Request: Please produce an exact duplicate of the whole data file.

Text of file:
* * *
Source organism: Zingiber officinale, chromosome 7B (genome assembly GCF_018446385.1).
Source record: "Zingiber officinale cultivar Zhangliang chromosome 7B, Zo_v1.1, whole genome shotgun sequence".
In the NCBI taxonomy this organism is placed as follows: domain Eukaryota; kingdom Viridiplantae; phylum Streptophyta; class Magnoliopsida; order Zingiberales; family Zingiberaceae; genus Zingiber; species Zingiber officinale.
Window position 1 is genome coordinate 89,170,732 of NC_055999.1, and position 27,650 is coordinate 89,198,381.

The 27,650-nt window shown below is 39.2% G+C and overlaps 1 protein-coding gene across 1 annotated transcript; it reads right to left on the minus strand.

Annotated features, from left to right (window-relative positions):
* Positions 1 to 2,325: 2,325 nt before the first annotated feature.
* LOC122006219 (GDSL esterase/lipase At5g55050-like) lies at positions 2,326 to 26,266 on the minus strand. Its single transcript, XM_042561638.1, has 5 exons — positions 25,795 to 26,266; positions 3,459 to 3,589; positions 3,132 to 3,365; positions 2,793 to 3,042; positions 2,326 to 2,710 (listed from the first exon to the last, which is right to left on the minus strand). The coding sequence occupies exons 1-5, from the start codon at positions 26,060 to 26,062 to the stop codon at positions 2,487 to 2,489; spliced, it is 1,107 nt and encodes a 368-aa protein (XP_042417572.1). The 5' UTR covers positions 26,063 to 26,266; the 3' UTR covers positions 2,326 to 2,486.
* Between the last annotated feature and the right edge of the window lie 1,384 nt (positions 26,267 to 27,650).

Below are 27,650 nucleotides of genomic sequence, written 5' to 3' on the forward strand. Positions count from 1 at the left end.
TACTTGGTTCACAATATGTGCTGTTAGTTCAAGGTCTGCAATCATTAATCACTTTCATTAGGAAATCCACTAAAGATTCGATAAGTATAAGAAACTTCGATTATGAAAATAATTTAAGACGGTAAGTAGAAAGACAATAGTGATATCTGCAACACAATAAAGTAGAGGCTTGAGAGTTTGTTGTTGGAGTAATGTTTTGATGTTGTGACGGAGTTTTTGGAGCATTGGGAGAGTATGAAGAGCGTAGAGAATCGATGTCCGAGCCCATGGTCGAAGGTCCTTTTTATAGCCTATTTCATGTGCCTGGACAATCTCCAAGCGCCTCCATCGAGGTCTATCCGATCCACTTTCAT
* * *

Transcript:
Source organism: Zingiber officinale, chromosome 7B (genome assembly GCF_018446385.1).
Source record: "Zingiber officinale cultivar Zhangliang chromosome 7B, Zo_v1.1, whole genome shotgun sequence".
In the NCBI taxonomy this organism is placed as follows: domain Eukaryota; kingdom Viridiplantae; phylum Streptophyta; class Magnoliopsida; order Zingiberales; family Zingiberaceae; genus Zingiber; species Zingiber officinale.
Window position 1 is genome coordinate 89,170,732 of NC_055999.1, and position 27,650 is coordinate 89,198,381.

The 27,650-nt window shown below is 39.2% G+C and overlaps 1 protein-coding gene across 1 annotated transcript; it reads right to left on the minus strand.

Annotated features, from left to right (window-relative positions):
* Positions 1 to 2,325: 2,325 nt before the first annotated feature.
* LOC122006219 (GDSL esterase/lipase At5g55050-like) lies at positions 2,326 to 26,266 on the minus strand. Its single transcript, XM_042561638.1, has 5 exons — positions 25,795 to 26,266; positions 3,459 to 3,589; positions 3,132 to 3,365; positions 2,793 to 3,042; positions 2,326 to 2,710 (listed from the first exon to the last, which is right to left on the minus strand). The coding sequence occupies exons 1-5, from the start codon at positions 26,060 to 26,062 to the stop codon at positions 2,487 to 2,489; spliced, it is 1,107 nt and encodes a 368-aa protein (XP_042417572.1). The 5' UTR covers positions 26,063 to 26,266; the 3' UTR covers positions 2,326 to 2,486.
* Between the last annotated feature and the right edge of the window lie 1,384 nt (positions 26,267 to 27,650).

Below are 27,650 nucleotides of genomic sequence, written 5' to 3' on the forward strand. Positions count from 1 at the left end.
TACTTGGTTCACAATATGTGCTGTTAGTTCAAGGTCTGCAATCATTAATCACTTTCATTAGGAAATCCACTAAAGATTCGATAAGTATAAGAAACTTCGATTATGAAAATAATTTAAGACGGTAAGTAGAAAGACAATAGTGATATCTGCAACACAATAAAGTAGAGGCTTGAGAGTTTGTTGTTGGAGTAATGTTTTGATGTTGTGACGGAGTTTTTGGAGCATTGGGAGAGTATGAAGAGCGTAGAGAATCGATGTCCGAGCCCATGGTCGAAGGTCCTTTTTATAGCCTATTTCATGTGCCTGGACAATCTCCAAGCGCCTCCATCGAGGTCTATCCGATCCACTTTCAT